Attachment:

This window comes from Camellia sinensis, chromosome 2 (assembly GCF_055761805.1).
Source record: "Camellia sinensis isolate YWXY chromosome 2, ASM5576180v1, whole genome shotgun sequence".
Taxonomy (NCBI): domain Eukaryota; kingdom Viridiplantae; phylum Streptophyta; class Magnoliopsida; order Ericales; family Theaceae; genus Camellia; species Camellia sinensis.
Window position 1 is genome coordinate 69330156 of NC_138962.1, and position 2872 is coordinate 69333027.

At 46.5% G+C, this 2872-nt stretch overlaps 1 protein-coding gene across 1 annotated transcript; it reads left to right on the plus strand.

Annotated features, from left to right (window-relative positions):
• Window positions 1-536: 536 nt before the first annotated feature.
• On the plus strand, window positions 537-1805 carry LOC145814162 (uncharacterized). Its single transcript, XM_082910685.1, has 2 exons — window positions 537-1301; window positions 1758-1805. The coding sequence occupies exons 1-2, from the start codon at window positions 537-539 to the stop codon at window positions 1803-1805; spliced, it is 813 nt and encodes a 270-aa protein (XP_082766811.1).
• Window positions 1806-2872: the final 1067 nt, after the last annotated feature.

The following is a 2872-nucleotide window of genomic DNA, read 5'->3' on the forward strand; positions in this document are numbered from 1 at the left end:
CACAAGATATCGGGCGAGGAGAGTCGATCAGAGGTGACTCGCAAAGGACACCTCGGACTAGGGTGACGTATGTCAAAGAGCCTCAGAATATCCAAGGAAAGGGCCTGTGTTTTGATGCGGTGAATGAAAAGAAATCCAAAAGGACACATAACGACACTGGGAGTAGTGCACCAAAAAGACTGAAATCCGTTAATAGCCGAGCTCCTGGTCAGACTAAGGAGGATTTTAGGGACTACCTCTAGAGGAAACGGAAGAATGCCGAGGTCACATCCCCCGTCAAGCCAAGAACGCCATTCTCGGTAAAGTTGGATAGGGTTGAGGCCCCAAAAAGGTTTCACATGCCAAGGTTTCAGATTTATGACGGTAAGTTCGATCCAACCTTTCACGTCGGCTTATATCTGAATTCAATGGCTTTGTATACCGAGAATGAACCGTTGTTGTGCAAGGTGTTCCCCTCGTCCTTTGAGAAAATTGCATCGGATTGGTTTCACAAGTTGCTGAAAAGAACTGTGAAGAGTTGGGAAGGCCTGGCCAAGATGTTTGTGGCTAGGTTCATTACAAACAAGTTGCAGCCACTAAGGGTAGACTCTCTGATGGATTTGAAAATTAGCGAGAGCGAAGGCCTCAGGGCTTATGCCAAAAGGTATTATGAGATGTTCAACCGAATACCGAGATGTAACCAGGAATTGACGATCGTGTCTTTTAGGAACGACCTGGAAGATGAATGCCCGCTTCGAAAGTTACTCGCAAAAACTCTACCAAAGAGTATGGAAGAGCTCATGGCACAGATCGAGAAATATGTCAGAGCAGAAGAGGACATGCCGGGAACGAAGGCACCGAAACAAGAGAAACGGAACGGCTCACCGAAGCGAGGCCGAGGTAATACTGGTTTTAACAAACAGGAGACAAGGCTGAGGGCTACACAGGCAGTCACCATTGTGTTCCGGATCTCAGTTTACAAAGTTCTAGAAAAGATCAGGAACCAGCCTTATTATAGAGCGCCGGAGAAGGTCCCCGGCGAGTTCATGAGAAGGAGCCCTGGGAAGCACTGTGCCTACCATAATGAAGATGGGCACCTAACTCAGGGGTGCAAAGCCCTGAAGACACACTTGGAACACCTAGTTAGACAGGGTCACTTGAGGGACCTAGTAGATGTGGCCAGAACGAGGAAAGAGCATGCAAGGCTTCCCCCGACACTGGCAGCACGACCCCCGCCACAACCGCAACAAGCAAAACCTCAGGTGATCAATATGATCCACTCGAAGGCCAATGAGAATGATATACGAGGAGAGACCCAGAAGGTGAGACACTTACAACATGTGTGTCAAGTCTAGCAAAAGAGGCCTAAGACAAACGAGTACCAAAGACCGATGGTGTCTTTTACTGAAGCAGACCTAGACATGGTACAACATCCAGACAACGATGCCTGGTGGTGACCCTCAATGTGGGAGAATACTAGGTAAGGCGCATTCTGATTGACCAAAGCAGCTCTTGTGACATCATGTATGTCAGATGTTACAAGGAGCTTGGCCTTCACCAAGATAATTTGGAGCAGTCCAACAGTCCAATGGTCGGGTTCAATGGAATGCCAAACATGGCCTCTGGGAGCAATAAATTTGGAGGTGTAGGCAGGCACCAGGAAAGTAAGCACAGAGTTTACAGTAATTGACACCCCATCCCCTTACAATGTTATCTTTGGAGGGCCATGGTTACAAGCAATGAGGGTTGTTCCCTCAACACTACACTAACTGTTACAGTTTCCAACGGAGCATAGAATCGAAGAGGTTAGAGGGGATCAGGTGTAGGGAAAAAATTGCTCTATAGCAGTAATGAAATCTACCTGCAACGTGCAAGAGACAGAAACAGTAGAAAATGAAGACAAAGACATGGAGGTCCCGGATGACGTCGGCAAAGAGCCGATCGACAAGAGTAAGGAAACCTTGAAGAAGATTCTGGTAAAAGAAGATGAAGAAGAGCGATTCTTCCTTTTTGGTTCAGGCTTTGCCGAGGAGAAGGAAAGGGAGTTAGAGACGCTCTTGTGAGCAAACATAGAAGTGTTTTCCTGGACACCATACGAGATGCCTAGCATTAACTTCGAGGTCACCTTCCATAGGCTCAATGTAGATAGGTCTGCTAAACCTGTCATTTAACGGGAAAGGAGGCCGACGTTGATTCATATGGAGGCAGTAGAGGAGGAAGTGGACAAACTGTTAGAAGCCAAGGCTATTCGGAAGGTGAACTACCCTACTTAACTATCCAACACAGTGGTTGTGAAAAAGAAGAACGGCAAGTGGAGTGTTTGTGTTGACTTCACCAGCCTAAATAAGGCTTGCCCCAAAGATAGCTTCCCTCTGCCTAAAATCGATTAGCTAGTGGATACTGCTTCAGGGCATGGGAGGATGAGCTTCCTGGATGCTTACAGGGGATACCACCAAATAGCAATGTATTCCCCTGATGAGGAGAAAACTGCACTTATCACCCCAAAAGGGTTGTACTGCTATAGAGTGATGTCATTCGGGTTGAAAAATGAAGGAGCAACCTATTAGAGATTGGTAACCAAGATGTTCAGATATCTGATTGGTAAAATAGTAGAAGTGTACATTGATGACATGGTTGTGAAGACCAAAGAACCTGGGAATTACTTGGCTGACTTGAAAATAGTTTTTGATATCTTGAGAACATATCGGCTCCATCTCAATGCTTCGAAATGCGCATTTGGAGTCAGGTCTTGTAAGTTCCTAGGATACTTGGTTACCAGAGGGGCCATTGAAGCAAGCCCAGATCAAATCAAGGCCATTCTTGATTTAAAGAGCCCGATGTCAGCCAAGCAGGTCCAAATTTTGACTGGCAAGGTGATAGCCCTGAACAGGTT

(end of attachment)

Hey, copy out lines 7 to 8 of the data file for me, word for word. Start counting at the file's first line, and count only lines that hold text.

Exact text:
• Window positions 1-536: 536 nt before the first annotated feature.
• On the plus strand, window positions 537-1805 carry LOC145814162 (uncharacterized). Its single transcript, XM_082910685.1, has 2 exons — window positions 537-1301; window positions 1758-1805. The coding sequence occupies exons 1-2, from the start codon at window positions 537-539 to the stop codon at window positions 1803-1805; spliced, it is 813 nt and encodes a 270-aa protein (XP_082766811.1).